Capitol Hill commuter


Freshman Congresswoman Susan Brooks sits down with Current to talk about her new position



By Christian Sorrell and Julie Osborne

On Nov. 6, 2012, residents of Zionsville went to the polls and voted for a new congressional representative. Susan Brooks, a Republican and Carmel resident, won the seat, receiving more than twice as many votes as her competitor, Scott Reske, and is now a member of the 113th United States Congress which convened on Jan. 3.

Recently, Brooks sat down with Current at her now-empty campaign office to talk about the move to Washington, school safety, and being a woman in Congress.

Current: You hear stories about different members of Congress sleeping in their offices, commuting from home to work every day, or simply getting a residence in Washington D.C. How are you planning to handle having to be at two places at once, both within the district and in Washington?

Brooks: I am going to be a commuter Congresswoman meaning I will fly out on Mondays and in all likelihood come home on either a Thursday depending on how late votes go or on Friday and try to be home on most weekends. My husband is not planning on moving with me to D.C. so I will be like other people who commute for their work. However, I am not planning on staying in my congressional office like some members do. I am planning on renting a small studio apartment not too far from Capitol Hill. In fact, next week I am loading up the U-Haul and my husband and my son are driving me out there. It’s a little bit like going off to college which we just took our son off to college.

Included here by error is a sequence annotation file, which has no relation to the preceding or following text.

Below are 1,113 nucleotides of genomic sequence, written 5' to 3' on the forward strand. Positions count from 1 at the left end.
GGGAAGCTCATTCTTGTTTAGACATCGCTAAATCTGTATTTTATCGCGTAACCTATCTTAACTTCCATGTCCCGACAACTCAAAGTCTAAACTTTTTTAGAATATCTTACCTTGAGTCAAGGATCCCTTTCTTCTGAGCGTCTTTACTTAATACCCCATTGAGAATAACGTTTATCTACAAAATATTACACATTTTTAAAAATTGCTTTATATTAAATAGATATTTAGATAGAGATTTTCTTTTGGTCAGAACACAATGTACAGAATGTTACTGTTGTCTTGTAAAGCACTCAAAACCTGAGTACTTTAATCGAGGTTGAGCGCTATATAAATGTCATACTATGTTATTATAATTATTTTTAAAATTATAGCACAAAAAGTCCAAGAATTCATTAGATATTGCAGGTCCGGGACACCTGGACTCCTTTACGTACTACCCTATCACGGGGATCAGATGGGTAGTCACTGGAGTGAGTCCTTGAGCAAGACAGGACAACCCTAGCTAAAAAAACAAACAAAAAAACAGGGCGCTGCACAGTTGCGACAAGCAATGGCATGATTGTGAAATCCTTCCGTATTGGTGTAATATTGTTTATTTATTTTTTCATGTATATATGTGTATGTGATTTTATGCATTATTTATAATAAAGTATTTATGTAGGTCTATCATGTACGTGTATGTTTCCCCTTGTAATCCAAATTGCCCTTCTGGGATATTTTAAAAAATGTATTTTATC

My kids are 19 and 22 so we don’t have any children living at home so I don’t have anybody but my husband at home. It does feel like I’m taking a child off to college but it’s me. I’ve been trying to assemble what I need for that apartment and I’m actually, my daughter just graduated from college, and I’m taking a lot of her stuff. I’m actually borrowing her bed. I’m going to stand up a very small living space because I’m not actually going to be there a huge amount of time. I’m going to be working all day, morning to night. Because my daughter is now living in Philadelphia which is only about a two hour train commute, I’d like to have a nice place where she could come and stay. If family or friends want to come, there will be a blow up mattress for them.

Some men and women have commuted for their job for long periods of time and I am going to be joining their ranks. I’m going to get very accustomed to airports. I think it will definitely be a huge change in our lives but I think it will be manageable.